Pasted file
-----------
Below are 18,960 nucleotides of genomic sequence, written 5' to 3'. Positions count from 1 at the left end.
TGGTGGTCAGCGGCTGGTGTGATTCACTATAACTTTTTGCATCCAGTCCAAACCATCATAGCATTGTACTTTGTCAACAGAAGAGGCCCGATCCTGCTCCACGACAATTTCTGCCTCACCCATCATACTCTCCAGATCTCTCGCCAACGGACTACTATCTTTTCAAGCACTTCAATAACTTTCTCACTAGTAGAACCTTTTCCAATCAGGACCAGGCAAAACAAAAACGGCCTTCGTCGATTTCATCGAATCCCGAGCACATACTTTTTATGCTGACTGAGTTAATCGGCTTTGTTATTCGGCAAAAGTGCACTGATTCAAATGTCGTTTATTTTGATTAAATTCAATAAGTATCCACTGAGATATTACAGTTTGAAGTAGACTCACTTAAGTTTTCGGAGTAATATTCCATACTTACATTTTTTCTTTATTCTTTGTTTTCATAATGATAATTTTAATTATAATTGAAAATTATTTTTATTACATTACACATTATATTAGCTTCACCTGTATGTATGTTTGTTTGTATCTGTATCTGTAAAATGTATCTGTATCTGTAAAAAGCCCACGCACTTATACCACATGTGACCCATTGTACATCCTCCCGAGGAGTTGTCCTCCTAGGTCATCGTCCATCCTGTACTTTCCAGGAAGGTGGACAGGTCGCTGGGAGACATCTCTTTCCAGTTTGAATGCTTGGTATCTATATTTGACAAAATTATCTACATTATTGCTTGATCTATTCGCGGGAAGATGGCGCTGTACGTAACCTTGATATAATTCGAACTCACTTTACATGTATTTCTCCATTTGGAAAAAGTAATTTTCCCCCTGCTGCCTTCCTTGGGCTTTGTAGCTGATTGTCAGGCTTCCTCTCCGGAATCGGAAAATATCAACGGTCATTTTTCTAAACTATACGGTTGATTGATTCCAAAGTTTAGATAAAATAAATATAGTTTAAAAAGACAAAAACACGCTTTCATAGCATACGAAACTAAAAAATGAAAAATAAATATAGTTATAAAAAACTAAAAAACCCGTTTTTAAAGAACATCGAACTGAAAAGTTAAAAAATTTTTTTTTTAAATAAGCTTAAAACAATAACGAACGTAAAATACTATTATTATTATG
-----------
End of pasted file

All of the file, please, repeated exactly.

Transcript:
Below are 18,960 nucleotides of genomic sequence, written 5' to 3'. Positions count from 1 at the left end.
TGGTGGTCAGCGGCTGGTGTGATTCACTATAACTTTTTGCATCCAGTCCAAACCATCATAGCATTGTACTTTGTCAACAGAAGAGGCCCGATCCTGCTCCACGACAATTTCTGCCTCACCCATCATACTCTCCAGATCTCTCGCCAACGGACTACTATCTTTTCAAGCACTTCAATAACTTTCTCACTAGTAGAACCTTTTCCAATCAGGACCAGGCAAAACAAAAACGGCCTTCGTCGATTTCATCGAATCCCGAGCACATACTTTTTATGCTGACTGAGTTAATCGGCTTTGTTATTCGGCAAAAGTGCACTGATTCAAATGTCGTTTATTTTGATTAAATTCAATAAGTATCCACTGAGATATTACAGTTTGAAGTAGACTCACTTAAGTTTTCGGAGTAATATTCCATACTTACATTTTTTCTTTATTCTTTGTTTTCATAATGATAATTTTAATTATAATTGAAAATTATTTTTATTACATTACACATTATATTAGCTTCACCTGTATGTATGTTTGTTTGTATCTGTATCTGTAAAATGTATCTGTATCTGTAAAAAGCCCACGCACTTATACCACATGTGACCCATTGTACATCCTCCCGAGGAGTTGTCCTCCTAGGTCATCGTCCATCCTGTACTTTCCAGGAAGGTGGACAGGTCGCTGGGAGACATCTCTTTCCAGTTTGAATGCTTGGTATCTATATTTGACAAAATTATCTACATTATTGCTTGATCTATTCGCGGGAAGATGGCGCTGTACGTAACCTTGATATAATTCGAACTCACTTTACATGTATTTCTCCATTTGGAAAAAGTAATTTTCCCCCTGCTGCCTTCCTTGGGCTTTGTAGCTGATTGTCAGGCTTCCTCTCCGGAATCGGAAAATATCAACGGTCATTTTTCTAAACTATACGGTTGATTGATTCCAAAGTTTAGATAAAATAAATATAGTTTAAAAAGACAAAAACACGCTTTCATAGCATACGAAACTAAAAAATGAAAAATAAATATAGTTATAAAAAACTAAAAAACCCGTTTTTAAAGAACATCGAACTGAAAAGTTAAAAAATTTTTTTTTTAAATAAGCTTAAAACAATAACGAACGTAAAATACTATTATTATTATG